Migrant Crisis: Former U.K. Chief Rabbi Says Bring Back Kindertransport

Bring back Kindertransport, Lord Sacks
The former U.K. chief rabbi has said that the country needs to make a "very clear and conspicuous humanitarian gesture", in light of the refugee crisis. Wikimedia Commons

Britain's former chief rabbi has said the country must make a "very clear and conspicuous humanitarian gesture," in response to Europe's migrant crisis, suggesting something along the lines of the Kindertransport—the rescue operations that saved thousands of Jewish children from the clutches of the Nazi regime before World War II broke out.

"Europe is being tested as it has not been tested since the second world war," Lord Sacks told BBC2's Newsnight on Thursday evening. "The European Union was created as a way of saying that we recognise human rights, after the catastrophe of two world wars and the Holocaust, and it's very chilling to see some of these scenarios being re-enacted," he continued.

When asked whether Europe has seen a crisis like the one currently enfolding across the continent, Sacks replied, "We haven't and clearly some of the images that have emerged in the last few days have brought back images that we thought we'd never see again...a young child lying dead by the sea shore, people packed into transport and ships overloaded and capsizing."

"It's important to remember that one simple humanitarian gesture, Kindertransport, which rescued 10,000 Jewish children from Germany...it lit a light in one of the darkest periods of history."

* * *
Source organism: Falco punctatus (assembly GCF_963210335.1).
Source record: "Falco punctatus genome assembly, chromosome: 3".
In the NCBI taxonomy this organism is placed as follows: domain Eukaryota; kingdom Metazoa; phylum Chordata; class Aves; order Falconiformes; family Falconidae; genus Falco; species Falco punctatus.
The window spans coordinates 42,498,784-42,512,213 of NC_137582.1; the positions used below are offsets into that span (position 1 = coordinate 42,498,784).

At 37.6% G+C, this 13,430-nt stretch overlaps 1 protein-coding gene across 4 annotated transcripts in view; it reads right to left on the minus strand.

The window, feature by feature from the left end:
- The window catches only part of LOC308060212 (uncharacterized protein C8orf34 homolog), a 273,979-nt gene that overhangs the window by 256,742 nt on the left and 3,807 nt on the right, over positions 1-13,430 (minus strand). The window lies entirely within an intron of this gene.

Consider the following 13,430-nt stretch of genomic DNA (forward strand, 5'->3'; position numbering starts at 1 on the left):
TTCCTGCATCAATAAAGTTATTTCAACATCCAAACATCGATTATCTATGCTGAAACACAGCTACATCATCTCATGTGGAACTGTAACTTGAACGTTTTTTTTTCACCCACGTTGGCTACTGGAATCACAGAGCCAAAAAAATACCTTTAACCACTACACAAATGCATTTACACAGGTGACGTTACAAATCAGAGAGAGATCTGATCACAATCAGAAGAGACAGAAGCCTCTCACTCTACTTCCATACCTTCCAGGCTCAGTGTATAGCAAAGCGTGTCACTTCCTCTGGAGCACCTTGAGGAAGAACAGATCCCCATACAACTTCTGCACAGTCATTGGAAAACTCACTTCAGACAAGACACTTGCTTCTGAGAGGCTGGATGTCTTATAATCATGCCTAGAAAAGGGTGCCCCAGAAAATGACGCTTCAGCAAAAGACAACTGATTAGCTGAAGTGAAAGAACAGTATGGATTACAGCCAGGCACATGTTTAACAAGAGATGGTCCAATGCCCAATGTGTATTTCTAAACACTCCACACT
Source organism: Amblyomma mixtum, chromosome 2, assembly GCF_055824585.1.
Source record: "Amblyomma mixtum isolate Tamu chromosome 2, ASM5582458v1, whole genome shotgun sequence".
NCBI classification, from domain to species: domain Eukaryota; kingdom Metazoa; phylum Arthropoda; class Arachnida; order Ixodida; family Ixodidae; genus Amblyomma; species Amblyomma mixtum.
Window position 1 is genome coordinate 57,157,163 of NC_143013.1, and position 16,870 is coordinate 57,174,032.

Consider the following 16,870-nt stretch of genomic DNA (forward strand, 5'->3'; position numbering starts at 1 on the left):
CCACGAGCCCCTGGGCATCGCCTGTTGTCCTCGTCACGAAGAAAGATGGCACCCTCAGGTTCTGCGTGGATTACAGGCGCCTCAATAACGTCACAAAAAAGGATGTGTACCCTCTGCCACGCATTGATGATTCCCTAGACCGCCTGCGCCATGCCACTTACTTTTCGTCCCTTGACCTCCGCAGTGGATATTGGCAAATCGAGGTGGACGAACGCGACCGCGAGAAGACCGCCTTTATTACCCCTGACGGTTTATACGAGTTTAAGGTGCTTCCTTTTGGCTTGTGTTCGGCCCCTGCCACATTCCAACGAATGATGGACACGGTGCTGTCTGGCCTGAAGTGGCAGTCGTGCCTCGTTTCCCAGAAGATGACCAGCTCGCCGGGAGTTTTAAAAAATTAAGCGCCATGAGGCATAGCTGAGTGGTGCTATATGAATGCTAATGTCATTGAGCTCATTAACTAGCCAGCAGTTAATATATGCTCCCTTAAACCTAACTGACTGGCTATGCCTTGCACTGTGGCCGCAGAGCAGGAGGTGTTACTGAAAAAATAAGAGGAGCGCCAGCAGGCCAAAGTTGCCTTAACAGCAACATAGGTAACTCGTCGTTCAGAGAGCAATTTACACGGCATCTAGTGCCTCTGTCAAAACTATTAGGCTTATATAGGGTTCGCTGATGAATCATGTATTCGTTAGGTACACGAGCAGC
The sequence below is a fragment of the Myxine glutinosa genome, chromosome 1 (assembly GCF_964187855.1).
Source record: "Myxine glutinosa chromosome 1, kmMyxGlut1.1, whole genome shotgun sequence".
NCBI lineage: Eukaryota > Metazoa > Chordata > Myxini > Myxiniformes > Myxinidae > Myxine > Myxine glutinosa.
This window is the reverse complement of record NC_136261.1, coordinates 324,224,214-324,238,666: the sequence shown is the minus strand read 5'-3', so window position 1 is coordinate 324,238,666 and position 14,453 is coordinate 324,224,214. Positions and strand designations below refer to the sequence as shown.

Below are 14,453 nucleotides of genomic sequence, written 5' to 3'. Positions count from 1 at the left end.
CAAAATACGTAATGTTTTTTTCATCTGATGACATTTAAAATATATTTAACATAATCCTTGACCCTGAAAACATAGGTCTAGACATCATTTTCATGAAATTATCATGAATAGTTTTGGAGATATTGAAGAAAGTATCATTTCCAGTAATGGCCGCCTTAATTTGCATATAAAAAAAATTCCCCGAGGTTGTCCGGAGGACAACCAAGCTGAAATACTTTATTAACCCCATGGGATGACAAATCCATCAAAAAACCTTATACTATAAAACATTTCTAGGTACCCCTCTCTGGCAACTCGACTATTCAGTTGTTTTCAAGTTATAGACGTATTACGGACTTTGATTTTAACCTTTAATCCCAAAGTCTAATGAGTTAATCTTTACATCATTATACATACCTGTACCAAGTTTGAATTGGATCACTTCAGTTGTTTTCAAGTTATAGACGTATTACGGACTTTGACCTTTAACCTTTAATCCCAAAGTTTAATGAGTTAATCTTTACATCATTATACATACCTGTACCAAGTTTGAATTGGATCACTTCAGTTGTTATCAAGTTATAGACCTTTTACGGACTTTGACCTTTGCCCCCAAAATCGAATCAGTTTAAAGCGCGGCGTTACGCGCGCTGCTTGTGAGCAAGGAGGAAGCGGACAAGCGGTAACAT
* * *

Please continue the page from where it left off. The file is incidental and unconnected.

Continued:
Sacks went on to say that he thought the U.K. could take in 10,000 displaced people. Since 2014, the U.K. has accepted just 216 Syrian refugees and almost 5,000 Syrians have been granted asylum in the last four years, according to the BBC.

In response to remarks made by the Hungarian prime minister, Viktor Orban, in the German newspaper Frankfurt Allgemeine Zeitung on Wednesday, in which he wrote that it was important to secure his nation's borders from mainly Muslim migrants "to keep Europe Christian," Sacks said, "Now is the time for humanitarian compassion to triumph over what seem to be quite dark and dangerous remarks."

Sacks is the latest prominent figure to say that Britain should do more to fulfil its moral obligations in the wake of the worst refugee crisis since the second world war. The former home secretary David Blunkett told Newsnight the U.K. should take 25,000 refugees over the next six months, concentrating on women and child refugees.

David Cameron is expected to announce today that the U.K. will increase the numbers of refugees it will take in, although no specific figure has yet been given.

Pressure has been mounting on Cameron to act after the emergence of a photo showing a dead child washed up on a Turkish beach on Wednesday. The photo sparked global shock. In the U.K., over 335,000 people have signed a petition urging the government to act.